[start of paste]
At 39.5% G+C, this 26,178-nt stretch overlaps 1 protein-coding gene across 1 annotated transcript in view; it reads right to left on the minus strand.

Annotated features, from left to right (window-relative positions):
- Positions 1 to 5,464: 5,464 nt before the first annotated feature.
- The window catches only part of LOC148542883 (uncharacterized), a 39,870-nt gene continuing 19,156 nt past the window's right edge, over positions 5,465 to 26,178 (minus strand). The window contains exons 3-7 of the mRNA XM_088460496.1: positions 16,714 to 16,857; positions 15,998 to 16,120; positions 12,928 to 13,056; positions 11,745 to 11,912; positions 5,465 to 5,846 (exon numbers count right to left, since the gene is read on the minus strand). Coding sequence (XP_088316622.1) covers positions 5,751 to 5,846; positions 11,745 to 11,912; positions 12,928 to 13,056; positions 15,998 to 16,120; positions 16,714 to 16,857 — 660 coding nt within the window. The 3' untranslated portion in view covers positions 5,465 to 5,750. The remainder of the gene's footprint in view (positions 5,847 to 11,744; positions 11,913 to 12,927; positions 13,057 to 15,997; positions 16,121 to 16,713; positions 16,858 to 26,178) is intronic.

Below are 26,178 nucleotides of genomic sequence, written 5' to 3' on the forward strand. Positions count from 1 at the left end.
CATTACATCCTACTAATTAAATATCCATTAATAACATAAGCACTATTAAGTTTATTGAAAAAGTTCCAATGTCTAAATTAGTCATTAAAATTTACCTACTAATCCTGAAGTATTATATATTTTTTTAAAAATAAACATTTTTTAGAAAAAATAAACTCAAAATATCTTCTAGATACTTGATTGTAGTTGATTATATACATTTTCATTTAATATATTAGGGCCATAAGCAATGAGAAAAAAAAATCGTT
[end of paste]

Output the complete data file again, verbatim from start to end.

At 39.5% G+C, this 26,178-nt stretch overlaps 1 protein-coding gene across 1 annotated transcript in view; it reads right to left on the minus strand.

Annotated features, from left to right (window-relative positions):
- Positions 1 to 5,464: 5,464 nt before the first annotated feature.
- The window catches only part of LOC148542883 (uncharacterized), a 39,870-nt gene continuing 19,156 nt past the window's right edge, over positions 5,465 to 26,178 (minus strand). The window contains exons 3-7 of the mRNA XM_088460496.1: positions 16,714 to 16,857; positions 15,998 to 16,120; positions 12,928 to 13,056; positions 11,745 to 11,912; positions 5,465 to 5,846 (exon numbers count right to left, since the gene is read on the minus strand). Coding sequence (XP_088316622.1) covers positions 5,751 to 5,846; positions 11,745 to 11,912; positions 12,928 to 13,056; positions 15,998 to 16,120; positions 16,714 to 16,857 — 660 coding nt within the window. The 3' untranslated portion in view covers positions 5,465 to 5,750. The remainder of the gene's footprint in view (positions 5,847 to 11,744; positions 11,913 to 12,927; positions 13,057 to 15,997; positions 16,121 to 16,713; positions 16,858 to 26,178) is intronic.

Below are 26,178 nucleotides of genomic sequence, written 5' to 3' on the forward strand. Positions count from 1 at the left end.
CATTACATCCTACTAATTAAATATCCATTAATAACATAAGCACTATTAAGTTTATTGAAAAAGTTCCAATGTCTAAATTAGTCATTAAAATTTACCTACTAATCCTGAAGTATTATATATTTTTTTAAAAATAAACATTTTTTAGAAAAAATAAACTCAAAATATCTTCTAGATACTTGATTGTAGTTGATTATATACATTTTCATTTAATATATTAGGGCCATAAGCAATGAGAAAAAAAAATCGTT